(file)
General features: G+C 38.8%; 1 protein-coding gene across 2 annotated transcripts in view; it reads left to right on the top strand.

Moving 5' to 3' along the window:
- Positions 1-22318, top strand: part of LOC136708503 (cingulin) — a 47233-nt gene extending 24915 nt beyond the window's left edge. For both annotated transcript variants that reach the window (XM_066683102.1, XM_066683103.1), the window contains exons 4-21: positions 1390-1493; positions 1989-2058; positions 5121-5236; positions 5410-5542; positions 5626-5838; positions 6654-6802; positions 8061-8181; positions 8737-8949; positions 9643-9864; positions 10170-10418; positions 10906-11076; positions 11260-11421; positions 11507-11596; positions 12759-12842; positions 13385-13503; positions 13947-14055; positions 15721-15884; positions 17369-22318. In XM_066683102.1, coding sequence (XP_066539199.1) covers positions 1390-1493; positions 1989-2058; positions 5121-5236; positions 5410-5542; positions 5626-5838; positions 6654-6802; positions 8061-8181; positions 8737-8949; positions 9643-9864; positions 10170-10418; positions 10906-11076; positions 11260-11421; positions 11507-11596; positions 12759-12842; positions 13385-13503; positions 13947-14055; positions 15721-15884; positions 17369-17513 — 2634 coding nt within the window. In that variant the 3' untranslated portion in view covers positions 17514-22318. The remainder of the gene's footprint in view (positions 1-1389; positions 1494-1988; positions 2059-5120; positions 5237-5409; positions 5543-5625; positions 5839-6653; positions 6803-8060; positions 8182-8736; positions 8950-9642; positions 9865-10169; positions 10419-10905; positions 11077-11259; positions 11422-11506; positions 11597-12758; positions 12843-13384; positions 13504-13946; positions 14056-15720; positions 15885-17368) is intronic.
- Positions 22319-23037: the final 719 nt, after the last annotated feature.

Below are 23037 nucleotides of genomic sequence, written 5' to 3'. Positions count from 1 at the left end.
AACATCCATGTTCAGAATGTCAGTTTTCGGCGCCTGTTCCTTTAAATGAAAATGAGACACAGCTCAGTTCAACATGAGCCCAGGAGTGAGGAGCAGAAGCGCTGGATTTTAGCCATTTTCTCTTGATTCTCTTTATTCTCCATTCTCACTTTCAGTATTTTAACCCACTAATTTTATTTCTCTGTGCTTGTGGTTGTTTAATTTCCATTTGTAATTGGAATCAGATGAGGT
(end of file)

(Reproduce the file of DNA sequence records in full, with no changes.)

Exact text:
General features: G+C 38.8%; 1 protein-coding gene across 2 annotated transcripts in view; it reads left to right on the top strand.

Moving 5' to 3' along the window:
- Positions 1-22318, top strand: part of LOC136708503 (cingulin) — a 47233-nt gene extending 24915 nt beyond the window's left edge. For both annotated transcript variants that reach the window (XM_066683102.1, XM_066683103.1), the window contains exons 4-21: positions 1390-1493; positions 1989-2058; positions 5121-5236; positions 5410-5542; positions 5626-5838; positions 6654-6802; positions 8061-8181; positions 8737-8949; positions 9643-9864; positions 10170-10418; positions 10906-11076; positions 11260-11421; positions 11507-11596; positions 12759-12842; positions 13385-13503; positions 13947-14055; positions 15721-15884; positions 17369-22318. In XM_066683102.1, coding sequence (XP_066539199.1) covers positions 1390-1493; positions 1989-2058; positions 5121-5236; positions 5410-5542; positions 5626-5838; positions 6654-6802; positions 8061-8181; positions 8737-8949; positions 9643-9864; positions 10170-10418; positions 10906-11076; positions 11260-11421; positions 11507-11596; positions 12759-12842; positions 13385-13503; positions 13947-14055; positions 15721-15884; positions 17369-17513 — 2634 coding nt within the window. In that variant the 3' untranslated portion in view covers positions 17514-22318. The remainder of the gene's footprint in view (positions 1-1389; positions 1494-1988; positions 2059-5120; positions 5237-5409; positions 5543-5625; positions 5839-6653; positions 6803-8060; positions 8182-8736; positions 8950-9642; positions 9865-10169; positions 10419-10905; positions 11077-11259; positions 11422-11506; positions 11597-12758; positions 12843-13384; positions 13504-13946; positions 14056-15720; positions 15885-17368) is intronic.
- Positions 22319-23037: the final 719 nt, after the last annotated feature.

Below are 23037 nucleotides of genomic sequence, written 5' to 3'. Positions count from 1 at the left end.
AACATCCATGTTCAGAATGTCAGTTTTCGGCGCCTGTTCCTTTAAATGAAAATGAGACACAGCTCAGTTCAACATGAGCCCAGGAGTGAGGAGCAGAAGCGCTGGATTTTAGCCATTTTCTCTTGATTCTCTTTATTCTCCATTCTCACTTTCAGTATTTTAACCCACTAATTTTATTTCTCTGTGCTTGTGGTTGTTTAATTTCCATTTGTAATTGGAATCAGATGAGGT